Saturday, May 13, 2017

Thirty-six hours

It's been something of a roller-coaster here at Falling Downs.

Thursday night, after I'd stepped out for my bed-time toke, Chloe the Cat slipped out the door as I was slipping in.

That's not like Chloe. She'll maybe venture onto the front stoop on a sunny afternoon, but that's about it.

I didn't give it much thought, but reminded the Farm Manager to let the cat in before she retires for the evening.

Friday morning comes and there's no Chloe in the house. Apparently she was nowhere to be seen when the FM went to let her in.

We spent the morning looking for her, around the house, the garage, the barn, calling her name and shaking a bag of cat treats.


Chloe is somewhere around twenty years old. We braced ourselves for the worst. I spent the afternoon researching "behaviour of dying cats."

There's a vast trove of info out there about how ageing cats are wont to steal away and die alone when the time has come.

We had obviously come to that time.

I must admit we both got a little misty-eyed contemplating the demise of our beloved companion of twenty years. She could be, depending on her mood, aloof, cloyingly affectionate, distainful, or openly hostile. All
within a fifteen minute span.

Now she was gone... oh how I wished I could have rubbed her belly one last time.

Too late for that.

Even as tears flowed freely, I was able to discern the outlines of a silver lining.

We didn't have to pay $350 for the vet to put her down.

So we'd made peace with the fact that Chloe was gone to her reward. I was sitting out on the stoop around midnight last night, well into my cups, having that bed-time toke, when I thought I heard a meow.

When you're half in the bag and you just fired up a fattie you don't believe the first thing you hear, and I didn't.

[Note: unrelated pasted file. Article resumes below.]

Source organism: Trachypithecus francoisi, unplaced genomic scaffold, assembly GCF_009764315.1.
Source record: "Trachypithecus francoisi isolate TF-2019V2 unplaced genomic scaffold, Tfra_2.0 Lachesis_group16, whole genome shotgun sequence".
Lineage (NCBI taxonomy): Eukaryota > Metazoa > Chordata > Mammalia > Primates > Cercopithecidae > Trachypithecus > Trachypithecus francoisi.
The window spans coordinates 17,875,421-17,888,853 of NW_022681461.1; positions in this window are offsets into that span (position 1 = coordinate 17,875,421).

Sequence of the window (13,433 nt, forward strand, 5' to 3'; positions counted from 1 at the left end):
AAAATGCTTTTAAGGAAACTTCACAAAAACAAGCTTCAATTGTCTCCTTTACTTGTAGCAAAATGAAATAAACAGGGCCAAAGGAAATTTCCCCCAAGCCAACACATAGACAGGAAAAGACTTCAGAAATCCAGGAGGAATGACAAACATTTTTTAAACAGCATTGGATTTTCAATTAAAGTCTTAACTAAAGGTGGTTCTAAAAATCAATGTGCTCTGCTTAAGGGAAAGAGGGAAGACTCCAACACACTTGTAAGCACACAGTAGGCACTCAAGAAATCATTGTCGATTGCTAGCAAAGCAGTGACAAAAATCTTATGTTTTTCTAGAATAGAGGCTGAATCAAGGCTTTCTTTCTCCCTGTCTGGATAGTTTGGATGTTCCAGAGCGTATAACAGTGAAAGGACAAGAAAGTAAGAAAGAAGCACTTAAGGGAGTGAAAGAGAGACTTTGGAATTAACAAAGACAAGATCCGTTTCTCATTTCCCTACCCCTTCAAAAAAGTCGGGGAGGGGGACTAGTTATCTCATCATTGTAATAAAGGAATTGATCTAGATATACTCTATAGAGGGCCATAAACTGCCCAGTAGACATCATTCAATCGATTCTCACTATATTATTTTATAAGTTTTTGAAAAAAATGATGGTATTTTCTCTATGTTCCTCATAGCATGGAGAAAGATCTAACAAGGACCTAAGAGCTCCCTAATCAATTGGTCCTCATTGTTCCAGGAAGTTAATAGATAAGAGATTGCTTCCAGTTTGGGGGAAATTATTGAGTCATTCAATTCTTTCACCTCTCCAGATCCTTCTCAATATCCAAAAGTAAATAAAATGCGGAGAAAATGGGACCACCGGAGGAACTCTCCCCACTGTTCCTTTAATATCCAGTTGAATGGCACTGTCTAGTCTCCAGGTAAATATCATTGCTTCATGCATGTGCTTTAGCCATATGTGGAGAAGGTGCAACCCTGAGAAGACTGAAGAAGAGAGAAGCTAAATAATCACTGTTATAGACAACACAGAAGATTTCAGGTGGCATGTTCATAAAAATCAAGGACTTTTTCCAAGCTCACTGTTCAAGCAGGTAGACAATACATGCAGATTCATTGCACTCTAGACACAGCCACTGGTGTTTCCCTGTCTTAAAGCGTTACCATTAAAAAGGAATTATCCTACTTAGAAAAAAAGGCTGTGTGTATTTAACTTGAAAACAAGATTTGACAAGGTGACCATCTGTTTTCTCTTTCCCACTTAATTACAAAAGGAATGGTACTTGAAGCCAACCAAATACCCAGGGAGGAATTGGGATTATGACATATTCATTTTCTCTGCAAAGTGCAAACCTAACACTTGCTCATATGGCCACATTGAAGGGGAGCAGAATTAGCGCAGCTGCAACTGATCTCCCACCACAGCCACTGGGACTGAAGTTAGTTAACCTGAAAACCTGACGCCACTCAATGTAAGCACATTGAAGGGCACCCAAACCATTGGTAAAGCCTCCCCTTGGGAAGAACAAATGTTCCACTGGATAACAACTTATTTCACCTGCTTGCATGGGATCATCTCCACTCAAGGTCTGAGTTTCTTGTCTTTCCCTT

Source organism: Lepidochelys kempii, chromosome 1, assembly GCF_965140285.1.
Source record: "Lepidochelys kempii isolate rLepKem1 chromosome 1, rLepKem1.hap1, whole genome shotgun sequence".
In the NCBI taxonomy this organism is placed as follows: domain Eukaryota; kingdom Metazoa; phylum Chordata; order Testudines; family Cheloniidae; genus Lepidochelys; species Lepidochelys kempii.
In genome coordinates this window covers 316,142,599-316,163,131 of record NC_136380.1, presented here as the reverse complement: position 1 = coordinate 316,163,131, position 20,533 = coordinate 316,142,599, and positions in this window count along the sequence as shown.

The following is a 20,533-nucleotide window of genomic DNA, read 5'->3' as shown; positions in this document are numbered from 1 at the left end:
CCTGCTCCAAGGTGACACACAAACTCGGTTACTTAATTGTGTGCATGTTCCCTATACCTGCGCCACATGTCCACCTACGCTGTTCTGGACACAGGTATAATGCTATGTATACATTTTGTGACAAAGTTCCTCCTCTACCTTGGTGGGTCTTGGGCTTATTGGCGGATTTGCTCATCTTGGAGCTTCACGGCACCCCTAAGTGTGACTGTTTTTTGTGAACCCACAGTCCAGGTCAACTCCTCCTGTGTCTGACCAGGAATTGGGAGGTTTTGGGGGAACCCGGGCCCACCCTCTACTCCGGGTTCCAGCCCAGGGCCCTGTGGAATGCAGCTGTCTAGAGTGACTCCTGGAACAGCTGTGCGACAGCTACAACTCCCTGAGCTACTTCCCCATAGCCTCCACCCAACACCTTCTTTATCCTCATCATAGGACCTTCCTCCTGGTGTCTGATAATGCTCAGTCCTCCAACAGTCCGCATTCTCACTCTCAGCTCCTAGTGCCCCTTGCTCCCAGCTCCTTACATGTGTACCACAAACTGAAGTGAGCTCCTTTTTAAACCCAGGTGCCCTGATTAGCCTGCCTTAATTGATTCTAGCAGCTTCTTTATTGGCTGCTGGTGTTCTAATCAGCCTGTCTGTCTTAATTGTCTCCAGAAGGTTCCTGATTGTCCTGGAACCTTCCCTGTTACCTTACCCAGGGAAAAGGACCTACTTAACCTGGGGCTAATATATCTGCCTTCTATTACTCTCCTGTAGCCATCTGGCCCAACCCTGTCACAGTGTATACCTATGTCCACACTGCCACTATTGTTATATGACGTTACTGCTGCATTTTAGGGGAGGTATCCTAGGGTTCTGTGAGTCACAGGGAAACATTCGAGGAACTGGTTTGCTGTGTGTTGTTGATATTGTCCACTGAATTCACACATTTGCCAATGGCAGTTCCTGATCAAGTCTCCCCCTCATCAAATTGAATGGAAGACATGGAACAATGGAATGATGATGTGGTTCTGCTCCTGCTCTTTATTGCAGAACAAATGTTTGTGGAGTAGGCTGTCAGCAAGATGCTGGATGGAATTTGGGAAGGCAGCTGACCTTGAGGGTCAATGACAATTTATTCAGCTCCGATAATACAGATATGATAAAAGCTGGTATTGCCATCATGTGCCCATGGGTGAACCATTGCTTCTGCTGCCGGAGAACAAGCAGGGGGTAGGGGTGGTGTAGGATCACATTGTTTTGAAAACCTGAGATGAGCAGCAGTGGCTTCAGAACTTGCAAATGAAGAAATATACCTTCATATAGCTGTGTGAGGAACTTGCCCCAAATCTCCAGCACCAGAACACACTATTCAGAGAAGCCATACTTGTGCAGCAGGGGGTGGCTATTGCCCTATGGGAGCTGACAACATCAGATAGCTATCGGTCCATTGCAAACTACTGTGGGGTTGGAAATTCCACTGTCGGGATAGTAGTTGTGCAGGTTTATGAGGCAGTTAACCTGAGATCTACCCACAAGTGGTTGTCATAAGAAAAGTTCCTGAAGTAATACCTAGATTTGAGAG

Then I heard it again.

And again.

I got up and wobbled off in the general direction of the meowing.

It was coming from the barn. It briefly occurred to me that I should inform the FM of our good fortune but I thought better of it.

This could be a hallucination, triggered by grief and wishful thinking and good weed.

When I got closer to the barn I actually saw her, the dead cat I'd been mourning moments before. Then she ducked into the barn.

The barn here at Falling Downs is of course falling down, so we don't venture in there without good cause. This was good cause. By then I'd alerted the FM and between us we retrieved our dear Chloe.

We celebrated well into the morning!

We woke up just in time to see the Lundys off-loading their cow-calf pairs in the barnyard. The cows had wintered at their home farm, but were now set free to graze in our lush meadows for the summer.

It's one thing to see wee calfs romp and frolic and kick up their heels. It's quite another to witness a 1400 lb. cow do the same. They were just delighted to be here!

We were even more delighted to see them here.

And tonight, twenty-year-old Chloe caught a mouse.


  1. Thanks for sharing, Neumann-made my day!
    Port Moody Ken

  2. Thanks Ken!

    Hey, I'm wondering, since I only ever knew one guy name Ken in BC, are you the Kenny from

    If so, how ya been keepin'?

    If not, well, thanks anyway.